First Voice-Enabled Palm PDA Hits Market
Palm (Nasdaq: PALM) has joined the ranks of manufacturers offering converged data/voice devices with the launch of Tungsten W, the company’s first integrated GSM/GPRS wireless handheld. Voice communication is offered through AT&T Wireless for U.S. customers.
With carrier activation, the data-centric Tungsten W provides users with a combination of wireless e-mail , text messaging, Web browsing, phone functionality and business applications delivered on the high-speed voice and data network.
Among the device’s features are a built-in keyboard for single-handed navigation, a high-resolution color screen, a battery that delivers 10 hours of talk time and a Class 10 radio—one of the fastest radios available today for the GSM/GPRS network.
The Tungsten W handheld runs Palm OS 4.1.1 and is loaded with more than a dozen productivity, communication and entertainment applications. These include VersaMail, Palm’s e-mail management software, and Visto MessageXpress, an application that allows PC users to access messages from corporate or Internet e-mail. Mobile enterprise applications from IBM (NYSE: IBM) , Oracle (Nasdaq: ORCL) and other software developers are available as well.
The handheld represents Palm’s fourth generation of wireless devices, said Palm spokesperson Jim Christensen. He described the Tungsten W as an advanced multitasking tool for business professionals on the move. “With the earpiece, you can be on the phone and look at your calendar at the same time, or take notes while conducting a conference call,” he told NewsFactor.
The Tungsten W is the only voice-enabled PDA with a battery strong enough to make it through a 10-hour business day, Christensen said, and users can select from a catalog of some 1,600 Palm-based applications. “We’ve been in the mobile data and messaging space for a while, and this should help grow that market,” he said.
Palm hooked up with AT&T Wireless (NYSE: AWE) because the company wanted a GSM/GPRS carrier with a large footprint in the United States, Christensen said, adding that Palm also has agreements with Singtel in Asia, Rogers AT&T Wireless in Canada and Vodafone in Europe.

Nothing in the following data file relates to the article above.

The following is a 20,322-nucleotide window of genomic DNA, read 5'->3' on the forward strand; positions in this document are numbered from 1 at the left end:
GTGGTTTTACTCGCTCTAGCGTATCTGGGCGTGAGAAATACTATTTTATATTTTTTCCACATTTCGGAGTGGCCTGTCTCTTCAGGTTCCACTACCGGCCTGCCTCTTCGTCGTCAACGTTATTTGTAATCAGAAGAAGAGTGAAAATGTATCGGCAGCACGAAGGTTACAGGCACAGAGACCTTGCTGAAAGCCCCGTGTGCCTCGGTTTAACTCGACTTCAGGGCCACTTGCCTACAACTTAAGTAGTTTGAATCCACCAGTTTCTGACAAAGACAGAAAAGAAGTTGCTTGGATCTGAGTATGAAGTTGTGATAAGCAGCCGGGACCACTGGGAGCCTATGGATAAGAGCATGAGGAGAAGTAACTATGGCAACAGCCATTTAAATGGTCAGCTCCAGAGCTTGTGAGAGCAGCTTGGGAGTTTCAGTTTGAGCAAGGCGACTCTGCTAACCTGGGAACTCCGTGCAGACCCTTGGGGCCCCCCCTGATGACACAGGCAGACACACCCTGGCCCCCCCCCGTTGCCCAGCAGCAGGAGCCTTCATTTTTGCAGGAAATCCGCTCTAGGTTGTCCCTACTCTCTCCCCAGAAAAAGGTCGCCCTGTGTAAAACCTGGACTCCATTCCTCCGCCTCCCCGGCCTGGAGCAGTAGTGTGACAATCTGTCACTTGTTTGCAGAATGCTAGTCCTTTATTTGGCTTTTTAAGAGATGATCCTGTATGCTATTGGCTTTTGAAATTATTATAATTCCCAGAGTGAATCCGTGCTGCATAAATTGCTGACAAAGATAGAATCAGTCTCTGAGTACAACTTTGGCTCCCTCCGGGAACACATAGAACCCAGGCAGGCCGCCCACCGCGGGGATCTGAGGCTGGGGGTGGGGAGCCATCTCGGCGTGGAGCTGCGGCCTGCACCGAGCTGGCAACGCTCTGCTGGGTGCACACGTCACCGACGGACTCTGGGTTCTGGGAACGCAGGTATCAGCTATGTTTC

“Based on the profile of our target customers, GSM/GPRS-based operators are most applicable. It is the dominant wireless standard worldwide,” said Christensen.
The partnership with AT&T Wireless is a strong play for Palm, said IDC analyst Alex Slawsby. He agreed that supporting the GSM/GPRS standard is key in delivering a truly global handheld. Having taken the Tungsten W for a test drive, Slawsby told NewsFactor that he is impressed with Palm’s first voice-enabled product.
“It offers probably the strongest Web-browsing experience of any device of its type. Web pages are reconfigured for the screen, which is not something other manufacturers offer,” Slawsby said.
It was only a matter of time before Palm entered the converged voice/data handheld market, the analyst said, noting that the company’s PalmSource division already has delved into the so-called smartphone arena.
At US$549, the Tungsten W is a pricey product, but with subsidies from retailers reducing that sum, it could gain a following among Palm-toting business customers, Slawsby said. In pursuing such customers, Palm is going head-to-head with Handspring (Nasdaq: HAND) and its Treo 300 handheld, as well as Research In Motion (Nasdaq: RIMM) and its voice-enabled BlackBerry 6700 series.
Beginning February 28th, the Tungsten W will be available nationwide at CompUSA, Franklin Covey and other U.S. retail stores. Customers can sign up for monthly data plans from AT&T Wireless ranging from US$29.99 for 10 MB to $99.99 for 100 MB. Voice service, which can be added to any data plan, may be purchased separately
Bron: Wireless Newsfactor 28 februari 2003